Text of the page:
• If things were to remain exactly the same as today, then I would agree that liberalism is here to stay. Despite its totalizing aspirations, it is actually quite decentralized and organically entrenched. It is not going anywhere anytime soon. But things are always changing.

        1. Liberalism requires a very high level of material prosperity to maintain. Dysgenics and the large scale importation of foreign peasants mean that that is not going to last forever.

        2. Unless, smart religious people start to pick up the slack. Religious people already have higher birthrates than the non-religious, and they buck the dysgenic trend. The high heritability of these kinds of traits means that defections are likely to be fairly minimal from now on (and we might even be able to pull a few fence sitters back onto our side once we gain momentum).

        I am very pessimistic in the short term, but optimistic in the long term.

      • Liberalism is organic and decentralized in some ways but so is Alzheimers. It takes a certain degree of of social loyalty and coherence to function and it destroys those things. It also undermines the ability to engage with reality and that bodes ill for any political regime. Immigration policy is not the only instance of increasingly radical irrationality.

  2. > People who act in a public capacity feel called upon to act in accordance with principles that are publicly accepted as authoritative. That’s why Supreme Court justices and philosophy professors say the things they do: they want to speak and act in a way that is publicly supportable.

    AnomalyUK once wrote something very similar, but slightly better I think, which so struck me that I went back to look it up again.

    –And it really applies to anyone acting in any committee or bureau capacity, not only in the ‘public capacity’ you mention. Say a large hospital, where you have vast benefits from having this congeries of experts with enormous complementary libraries of learning, but where you also encounter wild stupidities, in my direct experience. —

    Anyway, what he said was that people will go with what they think can best be justified to others, not with what they think is true. (Or at best they compromise between odds-of-being-true and justifiability-to-others.) What they think is true often rests on factors that are multitudinous and vague, even intuitive — often reliant on the mind’s ability to assess people and events in somewhat the way a soccer player would read a field scenario, or a man complete a rapid pencil sketch. Unacceptably unscientific and unformalizeable! The results of slanting heavily toward the justifiable are often prima facie ludicrous, but to be anything less than a full heir of the Enlightenment would be even more humiliating. In one case it was amusingly easy for me to identify the single person in a room who was not going to rally and weave herself into the groupthink thing: though she took some measures to subdue them, that was plain to me from her tone and demeanor over a minute or two — these being, in composite, a weary ‘facepalm’ so to speak.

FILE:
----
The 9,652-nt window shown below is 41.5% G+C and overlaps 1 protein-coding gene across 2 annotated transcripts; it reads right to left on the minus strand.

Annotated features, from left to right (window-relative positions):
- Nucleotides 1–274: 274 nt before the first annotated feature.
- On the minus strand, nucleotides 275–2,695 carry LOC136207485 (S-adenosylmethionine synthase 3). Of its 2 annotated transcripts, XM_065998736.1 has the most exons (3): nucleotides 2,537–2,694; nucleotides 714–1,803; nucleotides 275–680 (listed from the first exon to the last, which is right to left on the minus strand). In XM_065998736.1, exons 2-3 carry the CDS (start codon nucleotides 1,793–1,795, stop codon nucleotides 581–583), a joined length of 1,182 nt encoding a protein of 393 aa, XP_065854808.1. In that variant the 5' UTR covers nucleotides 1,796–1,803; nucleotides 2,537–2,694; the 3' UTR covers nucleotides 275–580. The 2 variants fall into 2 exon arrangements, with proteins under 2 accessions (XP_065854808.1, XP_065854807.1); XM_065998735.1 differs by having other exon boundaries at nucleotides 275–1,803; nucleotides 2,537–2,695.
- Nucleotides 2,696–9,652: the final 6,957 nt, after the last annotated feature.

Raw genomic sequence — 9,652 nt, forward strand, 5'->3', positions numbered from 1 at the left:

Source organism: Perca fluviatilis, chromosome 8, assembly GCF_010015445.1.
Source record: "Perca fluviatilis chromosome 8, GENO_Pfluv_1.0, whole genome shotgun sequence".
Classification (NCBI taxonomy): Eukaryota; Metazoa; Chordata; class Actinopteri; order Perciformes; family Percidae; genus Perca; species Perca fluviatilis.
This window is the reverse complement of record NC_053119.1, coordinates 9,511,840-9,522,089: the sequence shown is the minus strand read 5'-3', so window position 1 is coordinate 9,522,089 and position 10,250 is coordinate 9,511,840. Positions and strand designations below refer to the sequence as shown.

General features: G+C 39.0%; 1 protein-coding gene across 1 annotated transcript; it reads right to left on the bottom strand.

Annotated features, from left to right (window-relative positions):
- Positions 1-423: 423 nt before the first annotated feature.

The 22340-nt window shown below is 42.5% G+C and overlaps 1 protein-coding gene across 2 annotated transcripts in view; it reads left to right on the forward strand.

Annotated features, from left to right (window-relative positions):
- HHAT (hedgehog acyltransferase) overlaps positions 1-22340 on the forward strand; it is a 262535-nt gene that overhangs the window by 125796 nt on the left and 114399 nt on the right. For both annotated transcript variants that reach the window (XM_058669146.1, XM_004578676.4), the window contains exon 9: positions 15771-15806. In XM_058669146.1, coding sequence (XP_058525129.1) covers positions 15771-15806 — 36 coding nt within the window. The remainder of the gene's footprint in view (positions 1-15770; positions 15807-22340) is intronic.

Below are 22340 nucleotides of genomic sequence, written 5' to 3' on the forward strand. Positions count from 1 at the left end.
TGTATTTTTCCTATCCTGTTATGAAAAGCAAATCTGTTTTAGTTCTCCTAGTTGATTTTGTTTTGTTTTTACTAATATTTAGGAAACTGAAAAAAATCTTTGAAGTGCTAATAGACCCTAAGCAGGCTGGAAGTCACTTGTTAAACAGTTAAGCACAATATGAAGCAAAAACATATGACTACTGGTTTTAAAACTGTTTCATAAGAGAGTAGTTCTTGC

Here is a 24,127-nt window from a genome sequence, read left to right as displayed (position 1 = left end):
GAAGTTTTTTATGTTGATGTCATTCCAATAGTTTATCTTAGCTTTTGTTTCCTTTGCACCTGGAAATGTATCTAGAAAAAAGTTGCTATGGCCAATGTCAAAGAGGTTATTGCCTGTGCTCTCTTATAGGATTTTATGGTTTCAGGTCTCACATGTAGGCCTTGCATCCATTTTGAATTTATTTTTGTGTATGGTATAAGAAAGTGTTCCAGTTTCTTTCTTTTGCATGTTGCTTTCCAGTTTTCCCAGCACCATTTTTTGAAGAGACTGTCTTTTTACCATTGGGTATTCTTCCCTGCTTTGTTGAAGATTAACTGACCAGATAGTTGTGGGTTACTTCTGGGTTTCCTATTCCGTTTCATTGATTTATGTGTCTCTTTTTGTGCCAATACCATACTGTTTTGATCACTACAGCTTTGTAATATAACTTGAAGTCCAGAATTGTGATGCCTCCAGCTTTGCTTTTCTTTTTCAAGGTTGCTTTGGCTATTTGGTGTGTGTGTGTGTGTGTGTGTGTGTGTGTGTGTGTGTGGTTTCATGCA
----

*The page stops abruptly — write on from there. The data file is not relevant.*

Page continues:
What lies at the antipodes of this, in my mind, is Rousseau’s description of his young life in a society that ‘functioned’ (the very word is a little appalling, along with ‘appropriate’) through people /knowing each other/. And just doing what’s natural. And coming together, presumably, partly on the basis of personality. Some priest didn’t need authorization to give Rousseau further instruction in Latin. He just saw intuitively that he was smart, complimentary in ways of mind to himself, etc, so it would probably be workable to teach him some Latin, so he did. Too bad Rousseau himself didn’t understand this society better. Everything in it works this way, and to me it sounds infinitely inviting. Moral standards are rigorous (especially in public!), but other than that, nothing is ‘standardized’ in the least. It is anything but, and all relations stem in very large part from complementarity of personality. The idea that all people would be suitable for X or X for all people is basically unheard of.

    Needless to add, this whole perspective is colored by my own trait of being mildly eccentric; I would like the standardized world a little better if I were more average. But come on, I’m not that terrible.

    • [[this comment may be confusing if my longer one, above it, is still in moderation queue]] The terrible thing about hospital doctors is that they have to write these summary reports. Like five or twenty sentences. Which can – yikes! – be seen by potentially scores of different colleagues! Weeks, perhaps years from now! The horror! (Not to mention malpractice accusations and all that.) These summaries are therefore the epitome of the ‘assiduously justifiable, not necessarily true’. In the phrasings and superadded details of junior docs, the craving to be ‘justified’ is truly palpable.